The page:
As data analysts and policy professionals, we spend a lot of time at our desks and behind screens, analyzing quantitative data, active or proposed policies and programs, and various written reports and documents. Much of what we analyze and review is -- or becomes -- an aggregation and anonymization of specific places, experience, and impacts, and fails to directly capture the intricacies of an individual’s lived experience. In our work with community-based partners, we’ve committed ourselves to spending time doing both the desktop research and getting to know our partners and their expertise through site visits and conversations, to craft a richer picture of community assets, impacts, priorities, and needs.
In early April, CNT staff took a trip down to Hegewisch to meet with our partner, Southeast Environmental Taskforce (SETF, helmed by Olga Bautista) and tour the Southeast Side of Chicago – one of the most unique landscapes in the city. Since 2020, SETF and CNT have worked together to identify gaps in understanding factors that impact local residential (from industrial corridor modernization best practices to local climate change issues) and analyze and visualize data to inform advocacy campaigns. We’ll be sharing our archival review and climate change impacts analysis in the coming months. This tour was, in part, a way to stretch our legs and visit a partner site after so many months of virtual meetings! It was also helpful in informing how SETF and CNT will structure our climate change impact analysis. Oftentimes quantitative analysis doesn’t tell the full story of climate change or other impacts, so engaging local experts to frame the analysis using oral histories and storytelling is a way to create a more complete picture and appropriately address needs.
The Southeast Side of Chicago is rich in natural resources. The Calumet River snakes through Hegewisch, South Deering, and East Side before entering Lake Michigan. To the east of the Calumet River sits Calumet Park, a nearly 2,000-acre park with lakeside views and recreational facilities. To the west sits Big Marsh Park, a relatively new park with bike trails and a diverse habitat choice for bird watching. We drove to Calumet Park and looked out from the harbor at the BP Refinery in Whiting, IN.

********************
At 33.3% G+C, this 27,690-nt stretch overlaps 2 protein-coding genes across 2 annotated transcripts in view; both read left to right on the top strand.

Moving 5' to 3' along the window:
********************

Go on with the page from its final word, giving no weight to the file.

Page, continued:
The Southeast Side is also full of present-day industrial users, and the scars of historical industrial activity. The Calumet Industrial Corridor is the largest industrial corridor by land area in the City of Chicago, and much of it is a Planned Manufacturing District. There are nearly 100 industrial users currently operating throughout the Southeast side, some of which (over a third, according to the Calumet Databook research) have active permit violations. Over the course of our drive through the neighborhoods, we visited a pellet factory, drove past the expanded Ford Motor Company lot, and passed by several railyards. Even some local parks host the skeletons of former industry – Steelworkers Park features the walls of a former steel mill.
And of course, the most important land user in the Southeast Side -- its residents. Significant tracts of land in the Hegewisch, South Deering, and East Side community areas are zoned residential and sit adjacent to large industrial users. Generations of families live in the community and both benefit from the assets of the area and are impacted, in big and small ways, by their industrial neighbors. In driving through, we not only experienced the difficulty of traveling through a neighborhood designed for industrial facilities but not the people who work there, but also stood witness to the many ways that residents have committed time and energy in building a meaningful life despite the industrial context. Olga, our resident tour guide and an expert oral historian, explained that many families live on the same streets and have worked in the area for decades – making it difficult to fathom moving away, despite the frustrations of witnessing land use decisions occur without meaningful community collaboration and the challenges of living with industry at their backdoor.
The interplay between industrial, open space, and residential land users is complex. Local community-based organizations (CBOs), like SETF, and broader coalitions of CBOS through the Chicago Environmental Justice Network (CEJN), and research coalitions like the one behind the in-depth Calumet Databook are actively exploring questions of open space access, economic development and diversification, cumulative impacts, industrial modernization, among others.
As we learned during our tour with Olga, and the analysis we’ve undertaken in partnership with SETF over the past few years, qualitative analysis is often THE missing piece when it comes to incorporating lived experiences in research methods. CNT and SETF will be working together in the coming months to expand our understanding of local climate change impacts, community sensitivities, and needs.